Talked up ahead of its Cannes premiere for its potential shock value (Cronenberg has said he expects walkouts in the first five minutes) Crimes… isn’t for the faint of heart – primarily because you see a fair few of them. Central to Tenser’s shows is an autopsy machine that uses skeletal appendages to cut through flesh like butter and extract organs. Drills enter crania, faces are sliced, a man covered in ears has his eyes and mouth stitched shut. Most distressing is the graphic murder and eventual dissection of a young boy.
Almost all of this is achieved through pleasingly squidgy prosthetics and special effects that exist one step outside recognizable reality. The surgery scenes, for example, feature scarcely a drop of blood, while LifeFormWare’s freaky bio-mechanical tech (including a fleshy bed and gyrating breakfast chair) is too goofy to be out-and-out disturbing. Truth be told, it’s easy to imagine a version of Crimes… that pushes the body horror to even further extremes. Brandon Cronenberg’s Possessor, for one, is far more viscerally graphic than anything Cronenberg Sr. has committed to the screen here.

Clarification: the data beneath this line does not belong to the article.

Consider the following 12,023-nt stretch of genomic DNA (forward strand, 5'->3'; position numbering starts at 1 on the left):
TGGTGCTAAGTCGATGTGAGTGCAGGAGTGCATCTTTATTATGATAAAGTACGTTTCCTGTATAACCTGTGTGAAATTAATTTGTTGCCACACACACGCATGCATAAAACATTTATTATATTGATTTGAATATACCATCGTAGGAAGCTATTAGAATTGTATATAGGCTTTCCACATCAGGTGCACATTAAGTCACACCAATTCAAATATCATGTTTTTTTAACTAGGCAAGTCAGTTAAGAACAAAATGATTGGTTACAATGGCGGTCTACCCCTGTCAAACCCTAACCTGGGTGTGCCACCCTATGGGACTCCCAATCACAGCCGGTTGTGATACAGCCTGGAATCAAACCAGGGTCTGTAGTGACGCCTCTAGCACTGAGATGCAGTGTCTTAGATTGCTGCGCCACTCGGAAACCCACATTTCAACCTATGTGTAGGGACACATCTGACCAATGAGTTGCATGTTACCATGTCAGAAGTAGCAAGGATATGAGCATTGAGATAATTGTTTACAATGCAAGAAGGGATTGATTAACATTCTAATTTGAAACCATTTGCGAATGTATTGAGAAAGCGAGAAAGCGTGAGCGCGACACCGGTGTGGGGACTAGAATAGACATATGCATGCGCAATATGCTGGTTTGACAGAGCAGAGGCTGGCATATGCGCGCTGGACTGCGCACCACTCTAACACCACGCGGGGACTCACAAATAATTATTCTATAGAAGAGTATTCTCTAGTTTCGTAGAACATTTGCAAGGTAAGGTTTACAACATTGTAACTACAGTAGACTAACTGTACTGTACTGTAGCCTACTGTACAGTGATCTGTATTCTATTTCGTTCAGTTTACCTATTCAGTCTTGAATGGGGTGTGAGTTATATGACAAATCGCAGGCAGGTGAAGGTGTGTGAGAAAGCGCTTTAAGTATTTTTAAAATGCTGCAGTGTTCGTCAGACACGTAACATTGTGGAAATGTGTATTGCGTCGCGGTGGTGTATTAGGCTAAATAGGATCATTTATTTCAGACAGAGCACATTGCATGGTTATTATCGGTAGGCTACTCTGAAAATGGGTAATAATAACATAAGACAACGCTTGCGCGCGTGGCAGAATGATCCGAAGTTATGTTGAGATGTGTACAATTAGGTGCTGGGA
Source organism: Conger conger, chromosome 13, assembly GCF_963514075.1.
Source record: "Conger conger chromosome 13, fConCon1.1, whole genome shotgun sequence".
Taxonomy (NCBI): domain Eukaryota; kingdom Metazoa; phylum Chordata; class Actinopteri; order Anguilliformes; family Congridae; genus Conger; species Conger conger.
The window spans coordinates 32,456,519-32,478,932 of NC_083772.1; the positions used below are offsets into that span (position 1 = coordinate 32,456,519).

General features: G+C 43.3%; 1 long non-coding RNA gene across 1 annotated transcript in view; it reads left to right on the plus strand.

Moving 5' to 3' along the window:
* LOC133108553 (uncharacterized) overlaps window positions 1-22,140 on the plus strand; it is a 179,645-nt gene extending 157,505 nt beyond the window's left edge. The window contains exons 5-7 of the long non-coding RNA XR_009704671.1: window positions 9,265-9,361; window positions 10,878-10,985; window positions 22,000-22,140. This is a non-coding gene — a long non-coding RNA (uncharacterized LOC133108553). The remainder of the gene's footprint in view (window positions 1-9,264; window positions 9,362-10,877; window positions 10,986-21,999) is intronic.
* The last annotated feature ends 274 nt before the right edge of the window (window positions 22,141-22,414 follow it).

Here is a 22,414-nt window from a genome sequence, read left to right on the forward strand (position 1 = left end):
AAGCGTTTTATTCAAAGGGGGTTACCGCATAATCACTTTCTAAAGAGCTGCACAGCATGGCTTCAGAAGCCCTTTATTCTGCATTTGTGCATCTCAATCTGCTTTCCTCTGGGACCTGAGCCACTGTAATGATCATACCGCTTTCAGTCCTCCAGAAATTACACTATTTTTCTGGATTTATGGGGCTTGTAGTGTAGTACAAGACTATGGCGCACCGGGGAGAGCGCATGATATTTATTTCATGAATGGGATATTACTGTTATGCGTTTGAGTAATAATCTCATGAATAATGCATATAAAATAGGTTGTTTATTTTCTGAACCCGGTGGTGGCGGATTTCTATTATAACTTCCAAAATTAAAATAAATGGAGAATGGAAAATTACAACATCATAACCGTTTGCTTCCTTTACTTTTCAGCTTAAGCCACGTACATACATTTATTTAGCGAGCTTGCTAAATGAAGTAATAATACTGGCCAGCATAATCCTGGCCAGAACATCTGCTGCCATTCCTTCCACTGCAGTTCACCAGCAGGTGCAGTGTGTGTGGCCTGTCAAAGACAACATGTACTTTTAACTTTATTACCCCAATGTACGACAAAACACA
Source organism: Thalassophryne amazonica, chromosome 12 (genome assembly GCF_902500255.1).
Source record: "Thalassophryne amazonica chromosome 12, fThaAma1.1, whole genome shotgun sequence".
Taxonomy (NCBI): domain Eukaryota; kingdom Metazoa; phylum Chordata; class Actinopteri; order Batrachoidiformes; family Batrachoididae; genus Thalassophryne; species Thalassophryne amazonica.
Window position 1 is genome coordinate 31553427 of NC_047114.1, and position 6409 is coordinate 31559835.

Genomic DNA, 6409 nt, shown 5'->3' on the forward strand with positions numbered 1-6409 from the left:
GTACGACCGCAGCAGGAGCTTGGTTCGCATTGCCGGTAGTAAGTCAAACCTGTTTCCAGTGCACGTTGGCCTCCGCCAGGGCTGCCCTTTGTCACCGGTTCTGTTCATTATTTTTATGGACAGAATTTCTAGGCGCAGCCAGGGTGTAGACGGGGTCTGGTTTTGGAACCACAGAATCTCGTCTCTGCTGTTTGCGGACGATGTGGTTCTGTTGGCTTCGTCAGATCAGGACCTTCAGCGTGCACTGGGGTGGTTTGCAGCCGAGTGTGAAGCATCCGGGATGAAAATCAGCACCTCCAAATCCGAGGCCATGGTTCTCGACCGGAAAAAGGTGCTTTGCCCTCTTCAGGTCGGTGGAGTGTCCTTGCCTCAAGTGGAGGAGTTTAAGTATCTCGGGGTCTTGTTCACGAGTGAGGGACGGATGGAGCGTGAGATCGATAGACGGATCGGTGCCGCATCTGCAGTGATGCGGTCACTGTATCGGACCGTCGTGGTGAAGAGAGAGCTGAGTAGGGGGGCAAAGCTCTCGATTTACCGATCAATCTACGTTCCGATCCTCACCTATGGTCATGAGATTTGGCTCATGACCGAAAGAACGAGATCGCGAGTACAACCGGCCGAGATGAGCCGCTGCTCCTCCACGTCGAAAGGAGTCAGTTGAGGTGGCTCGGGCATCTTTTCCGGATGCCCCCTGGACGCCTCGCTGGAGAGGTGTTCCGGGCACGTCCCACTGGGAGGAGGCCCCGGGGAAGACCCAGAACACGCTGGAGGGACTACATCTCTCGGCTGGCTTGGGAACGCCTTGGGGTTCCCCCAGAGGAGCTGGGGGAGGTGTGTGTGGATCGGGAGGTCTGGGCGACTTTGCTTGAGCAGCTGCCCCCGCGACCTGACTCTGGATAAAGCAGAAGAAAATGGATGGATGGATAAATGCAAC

More transgressive, in some ways, are the film’s ideas. “Surgery is the new sex,” Stewart says provocatively. When Tenser and Caprice make love they do so by nakedly embracing on the autopsy table and lying perfectly still as surgical knives simultaneously penetrate their skin – a concept not a million miles away from Crash’s Croisette-terrorising auto-erotica, though far easier to stomach.